WSU Honors Faculty with Research and Innovation Awards
OGDEN, Utah – Weber State University has honored four outstanding faculty members with the annual Research, Commercialization and Entrepreneurial Awards.
The awards provide an opportunity to recognize faculty who have made significant contributions to Weber State, the community and the world through research and innovation.
“Research and innovation are crucial because they discover, explain and validate new knowledge, ideas and technologies essential in driving the future of society and humanity,” said James Taylor, WSU’s Sponsored Projects and Technology Commercialization director. “Our research activities and services have critical economic, societal and environmental impacts locally, nationally and internationally.”
The Office of Sponsored Projects and Technology Commercialization sponsors the awards, which include three categories: Outstanding Research, Innovation Success, Norsatch Entrepreneurial Spirit.
The 2020 award recipients received a $1,500 prize as well as recognition for their contributions and achievements.
Economics professor John Mukum Mbaku’s research output over the course of his career has been prolific. His numerous books, articles and law review articles have earned him the attention of prestigious organizations and news outlets. He is a non-resident senior fellow at the Brookings Institution. He has consulted with the Kenya Institute for Public Policy Research and Analysis, African Economic Research Consortium, and the United Nations Economic Commission for Africa. News organizations such as the BBC; PRI’s “The World”; CNN International; Aljazeera International; TRT Türk, the Turkish International TV; China Global TV; and TVC News (Nigeria), have interviewed him for his expertise on Africa. During the 2019-20 academic year, he appeared as an expert on the Nile River, political crises in Cameroon and the Democratic Republic of Congo, as well as on child marriage in Africa. In January 2020, he presented expert testimony to the U.S. Army Africa Command in Vicenza, Italy. His research was also cited in several newspapers and magazines around the world.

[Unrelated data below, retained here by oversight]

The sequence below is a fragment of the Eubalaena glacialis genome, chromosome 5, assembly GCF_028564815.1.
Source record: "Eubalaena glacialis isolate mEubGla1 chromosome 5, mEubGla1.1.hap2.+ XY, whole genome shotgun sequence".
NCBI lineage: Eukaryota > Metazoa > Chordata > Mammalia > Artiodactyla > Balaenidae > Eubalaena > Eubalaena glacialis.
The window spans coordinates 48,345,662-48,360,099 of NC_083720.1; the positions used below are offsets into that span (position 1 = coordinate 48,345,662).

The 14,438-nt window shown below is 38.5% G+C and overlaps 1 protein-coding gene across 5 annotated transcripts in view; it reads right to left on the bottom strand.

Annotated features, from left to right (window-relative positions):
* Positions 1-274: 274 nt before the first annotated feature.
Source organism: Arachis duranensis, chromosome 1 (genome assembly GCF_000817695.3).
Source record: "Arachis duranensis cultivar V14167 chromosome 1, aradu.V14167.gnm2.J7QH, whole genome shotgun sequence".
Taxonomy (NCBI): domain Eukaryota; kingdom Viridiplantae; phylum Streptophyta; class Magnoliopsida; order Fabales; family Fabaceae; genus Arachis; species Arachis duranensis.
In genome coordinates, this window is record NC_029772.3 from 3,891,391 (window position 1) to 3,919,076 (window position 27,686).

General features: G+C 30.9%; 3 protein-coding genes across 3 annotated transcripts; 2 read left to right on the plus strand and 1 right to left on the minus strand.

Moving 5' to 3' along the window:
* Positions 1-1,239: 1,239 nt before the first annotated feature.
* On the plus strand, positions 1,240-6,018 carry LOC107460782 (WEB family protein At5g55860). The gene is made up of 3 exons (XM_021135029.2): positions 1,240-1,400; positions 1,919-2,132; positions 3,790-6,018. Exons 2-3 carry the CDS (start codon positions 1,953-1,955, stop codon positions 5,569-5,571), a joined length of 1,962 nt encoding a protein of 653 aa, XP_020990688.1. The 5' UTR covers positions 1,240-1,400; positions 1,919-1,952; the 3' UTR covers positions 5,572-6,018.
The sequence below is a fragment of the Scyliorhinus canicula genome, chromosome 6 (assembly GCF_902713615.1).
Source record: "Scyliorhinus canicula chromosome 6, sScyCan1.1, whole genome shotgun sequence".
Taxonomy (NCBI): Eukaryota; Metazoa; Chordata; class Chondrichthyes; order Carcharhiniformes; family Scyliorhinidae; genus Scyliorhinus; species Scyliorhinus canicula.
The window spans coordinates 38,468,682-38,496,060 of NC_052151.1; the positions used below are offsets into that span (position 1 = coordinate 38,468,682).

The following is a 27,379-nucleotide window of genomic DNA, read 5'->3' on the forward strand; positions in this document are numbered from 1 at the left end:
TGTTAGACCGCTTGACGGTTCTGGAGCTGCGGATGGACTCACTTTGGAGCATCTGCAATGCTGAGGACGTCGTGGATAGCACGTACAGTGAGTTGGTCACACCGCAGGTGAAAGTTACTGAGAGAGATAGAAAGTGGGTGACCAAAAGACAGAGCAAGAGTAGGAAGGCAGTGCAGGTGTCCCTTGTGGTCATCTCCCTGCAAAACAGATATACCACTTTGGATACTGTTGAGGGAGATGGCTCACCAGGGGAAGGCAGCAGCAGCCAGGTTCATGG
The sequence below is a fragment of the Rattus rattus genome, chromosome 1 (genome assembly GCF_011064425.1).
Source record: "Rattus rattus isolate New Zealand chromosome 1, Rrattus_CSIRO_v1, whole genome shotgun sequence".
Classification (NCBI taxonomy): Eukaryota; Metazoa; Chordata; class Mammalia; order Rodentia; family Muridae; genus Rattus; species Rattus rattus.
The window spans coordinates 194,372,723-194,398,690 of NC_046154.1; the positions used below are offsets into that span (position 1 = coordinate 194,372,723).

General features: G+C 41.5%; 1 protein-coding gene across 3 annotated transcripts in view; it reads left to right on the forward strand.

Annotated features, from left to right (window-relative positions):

Microbiology professor Michele Culumber has been at Weber State since 2004. Her research in microbial ecology explores unique microbial habitats including groundwater, peat bogs, the Great Salt Lake and Cheddar cheese. She is part of the BUILD Dairy program at Weber State, which helps students explore careers and research in food science. A dedicated and innovative teacher, Culumber has developed several new and interdisciplinary courses including “Geomicrobiology,” “The Story and The Cell,” and for the Honors Program,“Your Microbial You.” Culumber earned a bachelor’s degree in environmental biology from Eastern Illinois University and a Ph.D. in Environmental Toxicology from the University of Wisconsin-Madison.
For the past 40 years, microbiology professor Craig Oberg has maintained an active research program incorporating collaborations with his colleagues, undergraduate research students and faculty from other universities. He is an author of more than 90 research publications, often with Weber State undergraduate students and Weber State faculty as co-authors. His research has been published in the Journal of Bacteriology, Applied and Environmental Microbiology, Journal of Dairy Science, The International Journal of Systematic and Evolutionary Microbiology, and Advances in Skin and Wound Care, among others. Oberg has maintained a robust research program, having obtained over 70 grants from a variety of local, regional and national funding agencies. He has made more than 200 presentations at professional meetings and has mentored many WSU undergraduate students in their research projects, which has led to numerous opportunities for these students to also present at national conferences as well.
Norsatch Entrepreneurial Spirit
Chemistry professor Edward Walker exhibits a contagious interest in the intersection of chemistry and industry. He is widely known across campus and the region for his support of local industry related to chemistry. Walker has 47 patents and numerous publications. While a member of the WSU faculty, he co-founded four technology-based corporations spanning the areas of pharmaceuticals, nutritional supplements and medical devices. He has served on the board of directors for several local businesses and consults local and regional businesses regarding analytical techniques. Walker is a successful fundraiser on behalf of the university and is the founder and director of the Center for Chemical Technology, which serves to connect the campus and his students with the regional chemical industry.
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